Saturday, April 30, 2011

Kenya, a possible honeymoon spot for royal weds

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As the celebrations for the nuptials of Prince William and Catherine Middleton wind down, attention is now turning to where the newlyweds will honeymoon.

The royal newly-weds have left Buckingham Palace by helicopter, following a day and night of marriage celebrations.

The couple have decided not to go on honeymoon immediately and will spend the weekend in the UK before the duke returns to work next week.

Last night they celebrated their marriage with dinner and dancing at Buckingham Palace, along with about 300 friends and family.

The couple have said they want the world's media to respect their privacy during their honeymoon.
Celebrations also continued on the city streets, with up to one million well-wishers turning out to cheer on the newlyweds.

The streets are now largely empty but many carry evidence of the frenetic celebrations of the night before.
It is understood best man Prince Harry organised a recovery breakfast for Saturday morning (London time), to help the newlyweds recoup before they jet off to an exotic honeymoon destination.

The new Duke and Duchess of Cambridge have called for privacy as they prepare for their honeymoon, the details of which have not been made public.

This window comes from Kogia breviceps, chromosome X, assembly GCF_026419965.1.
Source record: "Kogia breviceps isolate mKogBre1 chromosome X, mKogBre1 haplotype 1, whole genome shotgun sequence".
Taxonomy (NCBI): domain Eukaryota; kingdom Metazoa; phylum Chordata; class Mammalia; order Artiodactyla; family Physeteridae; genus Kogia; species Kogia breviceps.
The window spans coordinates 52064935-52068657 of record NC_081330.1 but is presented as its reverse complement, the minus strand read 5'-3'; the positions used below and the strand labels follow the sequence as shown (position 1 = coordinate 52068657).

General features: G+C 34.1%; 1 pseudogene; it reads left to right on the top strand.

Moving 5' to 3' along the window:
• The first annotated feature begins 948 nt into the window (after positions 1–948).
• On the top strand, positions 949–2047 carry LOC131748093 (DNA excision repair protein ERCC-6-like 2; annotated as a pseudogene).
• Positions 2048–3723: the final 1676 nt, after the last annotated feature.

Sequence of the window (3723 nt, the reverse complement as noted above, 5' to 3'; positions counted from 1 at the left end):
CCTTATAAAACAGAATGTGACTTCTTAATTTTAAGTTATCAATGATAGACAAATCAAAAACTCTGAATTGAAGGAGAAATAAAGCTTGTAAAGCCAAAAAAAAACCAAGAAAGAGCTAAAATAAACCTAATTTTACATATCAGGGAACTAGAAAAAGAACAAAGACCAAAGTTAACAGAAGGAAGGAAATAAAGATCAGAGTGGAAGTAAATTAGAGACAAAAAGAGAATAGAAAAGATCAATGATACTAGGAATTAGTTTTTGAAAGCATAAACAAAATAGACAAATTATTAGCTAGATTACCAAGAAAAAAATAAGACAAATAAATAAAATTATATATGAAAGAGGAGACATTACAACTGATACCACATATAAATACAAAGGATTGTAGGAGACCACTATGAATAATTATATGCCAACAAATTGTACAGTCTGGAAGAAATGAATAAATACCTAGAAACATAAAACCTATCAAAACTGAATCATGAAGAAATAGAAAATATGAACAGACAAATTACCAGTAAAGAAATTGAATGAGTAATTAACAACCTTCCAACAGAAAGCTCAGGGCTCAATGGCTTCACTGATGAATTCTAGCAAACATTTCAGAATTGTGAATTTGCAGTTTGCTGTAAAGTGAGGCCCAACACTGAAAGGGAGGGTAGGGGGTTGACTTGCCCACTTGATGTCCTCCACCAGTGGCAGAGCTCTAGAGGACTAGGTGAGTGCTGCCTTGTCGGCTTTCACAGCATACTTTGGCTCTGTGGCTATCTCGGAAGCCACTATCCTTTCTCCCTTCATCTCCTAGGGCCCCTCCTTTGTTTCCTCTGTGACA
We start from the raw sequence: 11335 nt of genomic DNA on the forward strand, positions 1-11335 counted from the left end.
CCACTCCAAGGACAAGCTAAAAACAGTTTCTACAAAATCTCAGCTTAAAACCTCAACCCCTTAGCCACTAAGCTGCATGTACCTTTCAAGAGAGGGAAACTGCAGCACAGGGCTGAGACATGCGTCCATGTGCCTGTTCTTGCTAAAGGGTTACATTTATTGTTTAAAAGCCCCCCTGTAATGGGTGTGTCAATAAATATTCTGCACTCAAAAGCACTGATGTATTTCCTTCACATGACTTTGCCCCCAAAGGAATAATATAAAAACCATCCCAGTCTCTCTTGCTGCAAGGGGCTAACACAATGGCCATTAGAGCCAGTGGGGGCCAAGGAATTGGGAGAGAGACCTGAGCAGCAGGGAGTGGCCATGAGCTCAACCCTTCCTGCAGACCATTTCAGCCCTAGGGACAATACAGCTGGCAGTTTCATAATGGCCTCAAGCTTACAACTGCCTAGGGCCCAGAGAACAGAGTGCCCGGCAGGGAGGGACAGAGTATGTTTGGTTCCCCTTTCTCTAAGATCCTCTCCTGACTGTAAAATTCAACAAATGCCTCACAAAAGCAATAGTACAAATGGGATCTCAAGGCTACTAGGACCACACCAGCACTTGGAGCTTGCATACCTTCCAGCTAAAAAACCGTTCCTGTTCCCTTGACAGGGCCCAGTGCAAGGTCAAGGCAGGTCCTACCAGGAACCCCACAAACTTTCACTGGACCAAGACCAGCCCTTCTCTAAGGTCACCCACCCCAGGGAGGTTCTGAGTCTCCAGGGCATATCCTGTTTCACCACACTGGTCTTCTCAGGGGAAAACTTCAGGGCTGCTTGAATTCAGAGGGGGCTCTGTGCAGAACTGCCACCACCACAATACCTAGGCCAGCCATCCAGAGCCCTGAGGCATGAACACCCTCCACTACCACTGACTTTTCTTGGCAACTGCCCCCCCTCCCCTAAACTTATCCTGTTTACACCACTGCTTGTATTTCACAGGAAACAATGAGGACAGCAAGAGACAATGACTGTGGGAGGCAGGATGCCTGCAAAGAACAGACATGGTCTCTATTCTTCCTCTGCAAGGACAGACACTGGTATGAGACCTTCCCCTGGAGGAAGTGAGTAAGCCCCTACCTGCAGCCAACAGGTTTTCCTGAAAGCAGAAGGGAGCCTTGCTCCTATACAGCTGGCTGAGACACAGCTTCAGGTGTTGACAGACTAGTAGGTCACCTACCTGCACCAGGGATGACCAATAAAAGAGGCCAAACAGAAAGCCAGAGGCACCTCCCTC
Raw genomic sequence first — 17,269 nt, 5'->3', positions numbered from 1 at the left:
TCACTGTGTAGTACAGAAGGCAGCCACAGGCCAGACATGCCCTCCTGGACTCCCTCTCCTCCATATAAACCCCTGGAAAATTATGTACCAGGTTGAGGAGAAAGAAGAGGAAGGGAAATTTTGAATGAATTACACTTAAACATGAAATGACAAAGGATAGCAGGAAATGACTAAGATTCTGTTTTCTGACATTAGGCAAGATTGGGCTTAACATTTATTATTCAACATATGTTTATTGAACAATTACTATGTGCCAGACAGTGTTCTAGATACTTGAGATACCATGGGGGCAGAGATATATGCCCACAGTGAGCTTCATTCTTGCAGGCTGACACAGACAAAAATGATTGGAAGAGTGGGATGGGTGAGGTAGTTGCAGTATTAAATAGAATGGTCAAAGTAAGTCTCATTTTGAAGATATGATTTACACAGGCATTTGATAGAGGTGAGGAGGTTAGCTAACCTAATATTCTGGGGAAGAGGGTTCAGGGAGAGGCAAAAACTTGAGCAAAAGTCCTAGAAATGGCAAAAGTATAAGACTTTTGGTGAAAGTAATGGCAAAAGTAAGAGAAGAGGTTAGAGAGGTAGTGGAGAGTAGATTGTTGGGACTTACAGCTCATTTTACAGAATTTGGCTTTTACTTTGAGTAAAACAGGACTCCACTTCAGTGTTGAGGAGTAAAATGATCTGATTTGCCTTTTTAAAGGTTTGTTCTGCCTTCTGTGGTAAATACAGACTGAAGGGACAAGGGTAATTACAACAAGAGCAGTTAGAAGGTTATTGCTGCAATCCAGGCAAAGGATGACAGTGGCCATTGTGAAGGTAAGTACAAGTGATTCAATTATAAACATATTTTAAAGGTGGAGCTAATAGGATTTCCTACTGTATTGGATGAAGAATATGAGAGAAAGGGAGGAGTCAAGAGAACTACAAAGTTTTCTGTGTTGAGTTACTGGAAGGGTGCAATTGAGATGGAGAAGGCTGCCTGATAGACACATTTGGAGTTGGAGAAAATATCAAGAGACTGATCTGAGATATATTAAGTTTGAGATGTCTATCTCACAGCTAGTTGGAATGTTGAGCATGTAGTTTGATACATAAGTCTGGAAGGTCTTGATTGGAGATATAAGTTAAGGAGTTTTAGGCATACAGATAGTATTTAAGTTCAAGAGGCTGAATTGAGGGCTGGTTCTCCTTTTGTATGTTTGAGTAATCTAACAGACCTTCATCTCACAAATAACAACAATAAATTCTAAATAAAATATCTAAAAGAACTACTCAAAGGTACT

It is expected the honeymoon destination will be made known soon, but for now, all that is known is that William has taken two weeks' leave from his job as a Royal Air Force search and rescue pilot.

The second-in-line to the throne has a deep love of Africa and he proposed to Catherine in Kenya last year, so that has been mooted as a possible honeymoon spot.

Jordan has also been touted as a possibility and would have nostalgic appeal for Catherine, as her family lived in the kingdom for two years when she was a child.

But given the current upheaval in the Middle East, it would be considered a compromised choice.
A secluded Caribbean island would allow the couple to escape the prying eyes of the media.

Bequia and Necker Island all have the benefit of being easily secured, and Catherine's wealthy parents are frequent visitors to the ultra-exclusive Mustique.